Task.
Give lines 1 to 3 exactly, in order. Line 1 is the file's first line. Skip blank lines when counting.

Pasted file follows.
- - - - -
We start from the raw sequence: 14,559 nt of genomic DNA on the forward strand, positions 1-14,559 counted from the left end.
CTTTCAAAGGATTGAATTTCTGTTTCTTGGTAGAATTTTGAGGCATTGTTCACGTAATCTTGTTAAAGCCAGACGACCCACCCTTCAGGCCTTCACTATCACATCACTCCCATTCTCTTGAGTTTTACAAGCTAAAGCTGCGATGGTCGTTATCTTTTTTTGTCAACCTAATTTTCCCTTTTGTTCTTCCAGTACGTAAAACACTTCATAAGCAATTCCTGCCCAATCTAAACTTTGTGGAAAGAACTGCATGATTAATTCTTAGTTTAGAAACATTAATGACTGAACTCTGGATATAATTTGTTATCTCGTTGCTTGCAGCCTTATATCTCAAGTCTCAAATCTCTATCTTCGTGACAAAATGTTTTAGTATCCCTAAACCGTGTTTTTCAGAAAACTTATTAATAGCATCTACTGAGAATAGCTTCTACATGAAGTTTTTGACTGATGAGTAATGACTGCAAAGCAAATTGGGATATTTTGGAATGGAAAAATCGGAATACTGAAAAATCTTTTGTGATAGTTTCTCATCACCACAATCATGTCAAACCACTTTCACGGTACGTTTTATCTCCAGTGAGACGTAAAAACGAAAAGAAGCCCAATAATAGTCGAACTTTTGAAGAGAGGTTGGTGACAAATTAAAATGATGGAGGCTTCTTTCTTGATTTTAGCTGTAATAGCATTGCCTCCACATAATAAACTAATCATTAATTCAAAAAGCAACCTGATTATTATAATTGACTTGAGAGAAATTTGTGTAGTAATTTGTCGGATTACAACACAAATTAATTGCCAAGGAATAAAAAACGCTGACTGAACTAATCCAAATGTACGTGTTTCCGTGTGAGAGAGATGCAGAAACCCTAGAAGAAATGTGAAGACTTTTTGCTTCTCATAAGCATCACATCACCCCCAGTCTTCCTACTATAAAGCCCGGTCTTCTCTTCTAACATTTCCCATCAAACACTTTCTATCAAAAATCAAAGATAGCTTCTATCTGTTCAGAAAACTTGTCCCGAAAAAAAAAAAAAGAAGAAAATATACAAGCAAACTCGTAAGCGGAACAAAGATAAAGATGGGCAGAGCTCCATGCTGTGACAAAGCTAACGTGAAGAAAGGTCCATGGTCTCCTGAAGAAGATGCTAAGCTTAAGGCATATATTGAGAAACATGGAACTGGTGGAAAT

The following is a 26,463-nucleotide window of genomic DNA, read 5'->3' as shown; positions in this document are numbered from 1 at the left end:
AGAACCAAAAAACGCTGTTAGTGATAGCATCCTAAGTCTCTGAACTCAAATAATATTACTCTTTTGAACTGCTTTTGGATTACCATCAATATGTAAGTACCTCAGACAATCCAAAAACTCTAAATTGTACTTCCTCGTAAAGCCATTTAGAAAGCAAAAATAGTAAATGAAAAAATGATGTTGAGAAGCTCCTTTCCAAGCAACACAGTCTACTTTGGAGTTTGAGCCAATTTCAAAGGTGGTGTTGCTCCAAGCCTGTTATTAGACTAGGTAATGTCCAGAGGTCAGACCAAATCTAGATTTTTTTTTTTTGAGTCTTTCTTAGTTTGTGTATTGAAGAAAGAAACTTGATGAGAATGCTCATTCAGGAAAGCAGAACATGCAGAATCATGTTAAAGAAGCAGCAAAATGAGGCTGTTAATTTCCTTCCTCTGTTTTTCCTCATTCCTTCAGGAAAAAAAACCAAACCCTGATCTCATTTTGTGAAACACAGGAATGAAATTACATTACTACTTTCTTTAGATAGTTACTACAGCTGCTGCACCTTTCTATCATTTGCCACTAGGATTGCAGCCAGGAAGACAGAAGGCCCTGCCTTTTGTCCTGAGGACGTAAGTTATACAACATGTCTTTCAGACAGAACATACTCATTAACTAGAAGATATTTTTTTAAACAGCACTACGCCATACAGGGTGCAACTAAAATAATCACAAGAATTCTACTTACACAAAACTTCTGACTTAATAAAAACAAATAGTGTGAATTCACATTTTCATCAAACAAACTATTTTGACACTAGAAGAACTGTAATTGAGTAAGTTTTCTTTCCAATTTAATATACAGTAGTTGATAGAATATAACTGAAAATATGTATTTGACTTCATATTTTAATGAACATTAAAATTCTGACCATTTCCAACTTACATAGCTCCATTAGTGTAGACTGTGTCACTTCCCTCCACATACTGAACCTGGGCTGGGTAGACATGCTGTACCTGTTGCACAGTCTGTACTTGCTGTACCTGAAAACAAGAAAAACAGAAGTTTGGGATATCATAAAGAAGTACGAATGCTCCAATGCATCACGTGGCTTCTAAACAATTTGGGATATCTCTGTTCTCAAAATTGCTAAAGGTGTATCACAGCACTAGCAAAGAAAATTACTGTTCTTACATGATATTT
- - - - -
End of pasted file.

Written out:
We start from the raw sequence: 14,559 nt of genomic DNA on the forward strand, positions 1-14,559 counted from the left end.
CTTTCAAAGGATTGAATTTCTGTTTCTTGGTAGAATTTTGAGGCATTGTTCACGTAATCTTGTTAAAGCCAGACGACCCACCCTTCAGGCCTTCACTATCACATCACTCCCATTCTCTTGAGTTTTACAAGCTAAAGCTGCGATGGTCGTTATCTTTTTTTGTCAACCTAATTTTCCCTTTTGTTCTTCCAGTACGTAAAACACTTCATAAGCAATTCCTGCCCAATCTAAACTTTGTGGAAAGAACTGCATGATTAATTCTTAGTTTAGAAACATTAATGACTGAACTCTGGATATAATTTGTTATCTCGTTGCTTGCAGCCTTATATCTCAAGTCTCAAATCTCTATCTTCGTGACAAAATGTTTTAGTATCCCTAAACCGTGTTTTTCAGAAAACTTATTAATAGCATCTACTGAGAATAGCTTCTACATGAAGTTTTTGACTGATGAGTAATGACTGCAAAGCAAATTGGGATATTTTGGAATGGAAAAATCGGAATACTGAAAAATCTTTTGTGATAGTTTCTCATCACCACAATCATGTCAAACCACTTTCACGGTACGTTTTATCTCCAGTGAGACGTAAAAACGAAAAGAAGCCCAATAATAGTCGAACTTTTGAAGAGAGGTTGGTGACAAATTAAAATGATGGAGGCTTCTTTCTTGATTTTAGCTGTAATAGCATTGCCTCCACATAATAAACTAATCATTAATTCAAAAAGCAACCTGATTATTATAATTGACTTGAGAGAAATTTGTGTAGTAATTTGTCGGATTACAACACAAATTAATTGCCAAGGAATAAAAAACGCTGACTGAACTAATCCAAATGTACGTGTTTCCGTGTGAGAGAGATGCAGAAACCCTAGAAGAAATGTGAAGACTTTTTGCTTCTCATAAGCATCACATCACCCCCAGTCTTCCTACTATAAAGCCCGGTCTTCTCTTCTAACATTTCCCATCAAACACTTTCTATCAAAAATCAAAGATAGCTTCTATCTGTTCAGAAAACTTGTCCCGAAAAAAAAAAAAAGAAGAAAATATACAAGCAAACTCGTAAGCGGAACAAAGATAAAGATGGGCAGAGCTCCATGCTGTGACAAAGCTAACGTGAAGAAAGGTCCATGGTCTCCTGAAGAAGATGCTAAGCTTAAGGCATATATTGAGAAACATGGAACTGGTGGAAAT

The following is a 26,463-nucleotide window of genomic DNA, read 5'->3' as shown; positions in this document are numbered from 1 at the left end: